But nothing came of it. The Statute Book was brought, but most probably the Judges took Paul Cobb’s view of the matter. Sir Matthew Hale summed up the position. “1 am sorry, woman, that I can do thee no good; thou must do one of three things, namely either to apply thyself to the king, or sue out his pardon, or get a writ of error. But a writ of error will be cheapest.” So that was that. The last of three expedients meant applying to another Court to set aside Sir John Kelynge’s ruling that John’s statements were a confession of guilt, so that it might be condemned as bad law and the decision reversed and John freed. If John and his friends made any effort in this direction nothing came of it. John records Elizabeth’s reaction to this last scene. “1 remember that though I was somewhat timorous at my first entrance into the chamber, yet before I went out, I could not but break forth into tears, not so much because they were so hard-hearted against me and my husband, but to think what a sad account such poor creatures will have to give at the Coming of the Lord, when they shall there answer for all things whatsoever they have done in the body, whether it be good or whether it be bad.”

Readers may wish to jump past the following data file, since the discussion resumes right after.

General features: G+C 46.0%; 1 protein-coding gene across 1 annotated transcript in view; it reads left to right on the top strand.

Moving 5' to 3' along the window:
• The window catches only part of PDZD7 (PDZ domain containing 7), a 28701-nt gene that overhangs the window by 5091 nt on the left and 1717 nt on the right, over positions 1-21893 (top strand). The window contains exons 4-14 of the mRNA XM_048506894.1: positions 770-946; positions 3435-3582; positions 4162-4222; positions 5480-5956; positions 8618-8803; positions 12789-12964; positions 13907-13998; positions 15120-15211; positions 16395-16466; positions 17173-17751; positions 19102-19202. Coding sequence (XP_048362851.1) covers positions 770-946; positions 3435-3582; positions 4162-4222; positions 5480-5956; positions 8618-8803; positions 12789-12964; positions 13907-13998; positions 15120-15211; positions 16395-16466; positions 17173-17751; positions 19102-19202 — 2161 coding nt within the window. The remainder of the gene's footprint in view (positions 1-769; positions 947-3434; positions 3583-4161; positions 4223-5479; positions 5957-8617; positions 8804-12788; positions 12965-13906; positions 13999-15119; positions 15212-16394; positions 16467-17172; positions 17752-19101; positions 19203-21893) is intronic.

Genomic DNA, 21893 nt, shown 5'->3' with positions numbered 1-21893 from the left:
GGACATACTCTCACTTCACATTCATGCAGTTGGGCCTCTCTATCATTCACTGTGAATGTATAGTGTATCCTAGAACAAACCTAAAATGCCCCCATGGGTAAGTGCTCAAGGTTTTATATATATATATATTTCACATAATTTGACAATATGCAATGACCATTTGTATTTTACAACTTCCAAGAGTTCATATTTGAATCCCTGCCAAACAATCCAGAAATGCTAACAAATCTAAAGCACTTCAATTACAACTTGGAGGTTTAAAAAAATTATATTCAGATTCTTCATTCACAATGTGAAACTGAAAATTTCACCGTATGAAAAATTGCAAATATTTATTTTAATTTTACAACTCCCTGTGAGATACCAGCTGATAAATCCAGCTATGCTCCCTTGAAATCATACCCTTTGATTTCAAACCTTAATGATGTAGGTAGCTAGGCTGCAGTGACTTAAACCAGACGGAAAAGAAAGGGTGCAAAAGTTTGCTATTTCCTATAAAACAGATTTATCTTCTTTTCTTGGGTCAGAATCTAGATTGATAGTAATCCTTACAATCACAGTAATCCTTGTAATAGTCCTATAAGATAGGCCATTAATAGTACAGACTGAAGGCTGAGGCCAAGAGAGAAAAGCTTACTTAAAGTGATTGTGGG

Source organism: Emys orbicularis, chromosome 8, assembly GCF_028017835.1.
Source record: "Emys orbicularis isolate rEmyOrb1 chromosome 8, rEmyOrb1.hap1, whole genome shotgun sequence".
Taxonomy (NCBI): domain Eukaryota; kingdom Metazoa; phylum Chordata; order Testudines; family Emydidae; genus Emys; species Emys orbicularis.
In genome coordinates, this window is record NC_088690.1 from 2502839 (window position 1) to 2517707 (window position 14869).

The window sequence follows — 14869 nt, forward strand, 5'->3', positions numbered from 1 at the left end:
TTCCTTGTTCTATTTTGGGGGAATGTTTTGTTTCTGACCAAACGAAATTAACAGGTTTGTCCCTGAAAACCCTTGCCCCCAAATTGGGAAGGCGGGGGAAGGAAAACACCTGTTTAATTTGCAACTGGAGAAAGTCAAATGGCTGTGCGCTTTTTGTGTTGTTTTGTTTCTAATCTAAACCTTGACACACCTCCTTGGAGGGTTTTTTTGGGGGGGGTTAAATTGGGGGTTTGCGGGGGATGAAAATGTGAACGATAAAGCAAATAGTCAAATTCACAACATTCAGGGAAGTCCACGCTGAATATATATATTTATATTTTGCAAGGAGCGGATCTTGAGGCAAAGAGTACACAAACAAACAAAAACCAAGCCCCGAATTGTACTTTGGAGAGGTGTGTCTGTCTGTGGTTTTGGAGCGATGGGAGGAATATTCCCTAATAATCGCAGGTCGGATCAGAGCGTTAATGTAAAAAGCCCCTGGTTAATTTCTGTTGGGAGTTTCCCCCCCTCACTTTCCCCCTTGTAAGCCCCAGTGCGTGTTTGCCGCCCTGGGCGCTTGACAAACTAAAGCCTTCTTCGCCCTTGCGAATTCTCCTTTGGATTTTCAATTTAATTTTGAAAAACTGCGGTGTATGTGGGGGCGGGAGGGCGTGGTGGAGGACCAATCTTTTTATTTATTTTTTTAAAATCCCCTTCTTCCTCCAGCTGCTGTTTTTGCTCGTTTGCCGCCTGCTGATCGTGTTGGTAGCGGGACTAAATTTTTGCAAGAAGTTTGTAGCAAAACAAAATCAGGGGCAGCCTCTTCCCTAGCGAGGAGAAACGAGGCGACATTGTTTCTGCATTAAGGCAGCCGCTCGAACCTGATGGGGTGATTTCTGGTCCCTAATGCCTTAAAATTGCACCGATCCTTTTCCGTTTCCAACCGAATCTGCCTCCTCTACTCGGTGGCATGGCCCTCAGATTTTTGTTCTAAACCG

By this it may be observed that she had the root of the matter in her. This attitude was a mark of the Puritan conscience also, which was so strong in her husband and those who thought as he did. The supreme concern in the hearts and minds of Puritans was a concern about God—to know him truly, serve him rightly, and thus glorify him. Conscience to them was that organ of the soul through which God brought his Word to bear on them. Nothing was more important to them than that a man’s conscience should be enlightened, cleansed, and made sensitive to the will and ways of God. One recalls Martin Luther’s momentous words at Worms, “My conscience is captive to the Word of God. I cannot and will not recant anything, for to go against conscience is neither right nor safe. God help me. Amen.” Conscience to the Reformers and Puritans meant a man’s knowledge of himself as standing in God’s presence, subject to God’s Word, and exposed to the judgements of God’s law. So within their own society the Puritans were distinguished by their endeavour to please God at all times, at work, at home, in society, at recreation, in politics, in church matters —to examine their consciences daily and to discipline themselves by the standard of the Word of God. As a result they became sensitive to moral and political issues, and had great compassion for those in need. Years later John Bunyan was to give an account of conscience, as the Puritans understood it, in Mr Recorder of the town of Mansoul, in his The Holy War. “Mr Recorder was a man well read in the laws of his King, and also a man of courage and faithfulness, to speak truth at every occasion; and he had a tongue so bravely hung as he had a head filled with judgement.” Conscience, to the Puritans, was a preacher to tell men of their duty towards God and towards man, and their concern to have a tender, enlightened conscience lent great ethical strength to their preaching.